UC Police review of Occupy Cal protest critical of administration, justifies baton use

Review says outlawing Police use of pepper-spray was inappropriate

Police attempt to break through a line of students on Nov. 9 during the Occupy Cal protests.
Tony Zhou/Staff
Police attempt to break through a line of students on Nov. 9 during the Occupy Cal protests.

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A review released Friday concludes that police use of force against students in the Nov. 9 Occupy Cal protests was within reason, but criticized the UC Berkeley administration’s response to the event.

The operational review was conducted by Jeff Young, assistant chief of police at the UCLA Police Department, and contends that police at UC Berkeley were limited on Nov. 9 by a ban on the use of pepper spray. Furthermore, the review takes issue with the campus’s decision to grant amnesty from Campus Code of Student Conduct violations to some protesters, among other findings.

The review has been submitted to the campus Police Review Board to consider while drafting its own report of events surrounding the Nov. 9 protests. The protests elicited widespread controversy after police used batons on student demonstrators attempting to set up an encampment on Upper Sproul Plaza.

Since many of the student protesters formed a blockade by linking arms — an action considered a form of “active resistance” in UCPD’s crowd control policy — and “pushed back against the police line,” the review concludes that police use of force was in compliance with UCPD policies and procedures.

“The protestors can be seen with interlocked arms, tensing their muscle (granted, a natural reaction to a baton strike), grabbing at officers’ batons and moving to block officers from going around the crowd,” the review states. “The videos viewed do not show any intentional baton blows to prohibited parts of the protestors’ body.”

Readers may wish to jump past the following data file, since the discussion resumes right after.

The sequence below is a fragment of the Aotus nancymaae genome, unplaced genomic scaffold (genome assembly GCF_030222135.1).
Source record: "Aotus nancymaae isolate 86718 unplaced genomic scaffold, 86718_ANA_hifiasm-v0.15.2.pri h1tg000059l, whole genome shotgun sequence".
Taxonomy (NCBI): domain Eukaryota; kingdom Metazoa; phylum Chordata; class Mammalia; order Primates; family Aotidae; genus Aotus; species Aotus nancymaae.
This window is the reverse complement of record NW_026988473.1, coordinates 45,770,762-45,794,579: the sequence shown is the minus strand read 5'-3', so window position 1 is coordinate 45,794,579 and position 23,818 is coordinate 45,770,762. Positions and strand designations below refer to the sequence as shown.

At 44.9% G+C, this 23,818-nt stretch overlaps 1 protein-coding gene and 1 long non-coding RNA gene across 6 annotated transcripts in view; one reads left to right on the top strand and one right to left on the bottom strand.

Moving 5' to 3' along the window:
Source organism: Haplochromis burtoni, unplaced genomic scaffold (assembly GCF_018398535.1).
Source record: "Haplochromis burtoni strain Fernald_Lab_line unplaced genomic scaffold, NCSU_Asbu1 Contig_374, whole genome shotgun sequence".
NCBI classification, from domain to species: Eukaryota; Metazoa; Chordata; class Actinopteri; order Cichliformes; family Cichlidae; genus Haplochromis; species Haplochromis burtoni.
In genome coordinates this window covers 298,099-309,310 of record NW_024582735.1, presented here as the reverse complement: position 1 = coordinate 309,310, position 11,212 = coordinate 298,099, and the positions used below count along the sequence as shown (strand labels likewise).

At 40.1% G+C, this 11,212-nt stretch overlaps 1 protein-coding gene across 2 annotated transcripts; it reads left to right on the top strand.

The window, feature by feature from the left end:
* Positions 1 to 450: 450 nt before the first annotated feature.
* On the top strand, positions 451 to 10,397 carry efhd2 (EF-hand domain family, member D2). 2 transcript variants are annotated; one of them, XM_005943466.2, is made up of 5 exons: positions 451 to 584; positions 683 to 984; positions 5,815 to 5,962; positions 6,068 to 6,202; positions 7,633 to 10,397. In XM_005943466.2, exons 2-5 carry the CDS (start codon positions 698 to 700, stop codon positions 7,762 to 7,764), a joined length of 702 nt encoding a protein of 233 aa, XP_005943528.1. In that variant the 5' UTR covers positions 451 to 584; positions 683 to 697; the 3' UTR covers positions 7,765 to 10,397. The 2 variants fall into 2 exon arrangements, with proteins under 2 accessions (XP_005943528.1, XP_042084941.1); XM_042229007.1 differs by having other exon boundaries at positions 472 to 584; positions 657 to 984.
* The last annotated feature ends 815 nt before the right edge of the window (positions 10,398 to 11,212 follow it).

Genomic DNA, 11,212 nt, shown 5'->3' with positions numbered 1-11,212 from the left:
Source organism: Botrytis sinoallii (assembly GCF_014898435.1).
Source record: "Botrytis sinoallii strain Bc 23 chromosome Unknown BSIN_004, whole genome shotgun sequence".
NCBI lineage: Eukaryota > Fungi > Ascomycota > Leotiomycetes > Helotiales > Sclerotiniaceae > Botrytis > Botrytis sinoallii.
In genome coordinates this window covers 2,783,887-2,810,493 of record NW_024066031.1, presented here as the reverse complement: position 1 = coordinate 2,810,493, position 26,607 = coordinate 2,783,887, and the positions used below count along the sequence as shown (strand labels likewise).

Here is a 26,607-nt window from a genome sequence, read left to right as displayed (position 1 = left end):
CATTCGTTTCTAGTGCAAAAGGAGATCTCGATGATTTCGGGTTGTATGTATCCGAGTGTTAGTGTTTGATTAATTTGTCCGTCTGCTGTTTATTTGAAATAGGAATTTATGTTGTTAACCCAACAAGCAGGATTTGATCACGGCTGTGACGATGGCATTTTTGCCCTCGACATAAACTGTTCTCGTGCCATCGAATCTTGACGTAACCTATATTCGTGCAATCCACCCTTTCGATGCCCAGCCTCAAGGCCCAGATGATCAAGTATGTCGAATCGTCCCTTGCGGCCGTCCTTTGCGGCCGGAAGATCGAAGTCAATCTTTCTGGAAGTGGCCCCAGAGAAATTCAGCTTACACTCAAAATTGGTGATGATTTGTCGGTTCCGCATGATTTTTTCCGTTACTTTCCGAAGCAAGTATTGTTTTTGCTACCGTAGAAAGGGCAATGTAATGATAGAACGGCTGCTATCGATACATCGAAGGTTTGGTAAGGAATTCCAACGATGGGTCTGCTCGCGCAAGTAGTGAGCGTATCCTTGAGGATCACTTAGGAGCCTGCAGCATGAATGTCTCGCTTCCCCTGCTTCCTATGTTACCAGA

Young’s investigation concluded that officers may have been more effective in controlling the protest crowd and reducing the time it took to clear upper Sproul Plaza if the use of pepper spray had not been prohibited by campus UCPD Chief Mitch Celaya.

“Having such a limited number of options is inappropriate for crowd management and takes away several very effective options that most of the officers are trained to use,” the review states. “Probably, the most appropriate for this situation was the use of (pepper) spray.”

However, while maintaining that the police acted within policy, the report is critical of the campus administration’s response.

The review condemns campus administrators for issuing amnesty from student conduct charges to some student demonstrators involved in the Occupy Cal protest on Nov. 9, stating that doing so “eliminates consequences for those who truly deserve some form of accountability for their actions,” and takes away the opportunity for campuswide discussions on issues that the protest may have stemmed from and new ones it may have created.

Issuing amnesty, the investigation concluded, aids in spreading a sense of indignation at the police use of force, but does not change the fact that police were lawfully responding to a situation the report called “unsafe and disruptive.”

The report also remains critical of the role administrative offices played in quelling the protest. It maintains the campus student affairs office should have first sent a representative to warn protesters of student conduct policies before the police warning.

“Typically, this first contact by Student Affairs employees can help deescalate the situation and open up dialogues that seek solutions,” the report states. “The least effective approach is that which puts the Police Department out front with no intermediate steps available between contact and enforcement.”

Campus spokesperson Janet Gilmore said campus administrators and UCPD will consider the findings of the report when re-evaluating protest management policies.

“We do believe that the report provides a fair representation of the events on Nov. 9,” she said. “It raises issues for the administration and the police department and we will be evaluating these recommendations and others still pending from the Police Review Board and the UC.”

Yet this review and other investigations initiated on the heels of the Nov. 9 protest – including the Police Review Board process and a systemwide review of police practices – have raised concern among protesters who claim that any investigation associated with the university will not fairly evaluate the protest situation from the perspective of the students involved.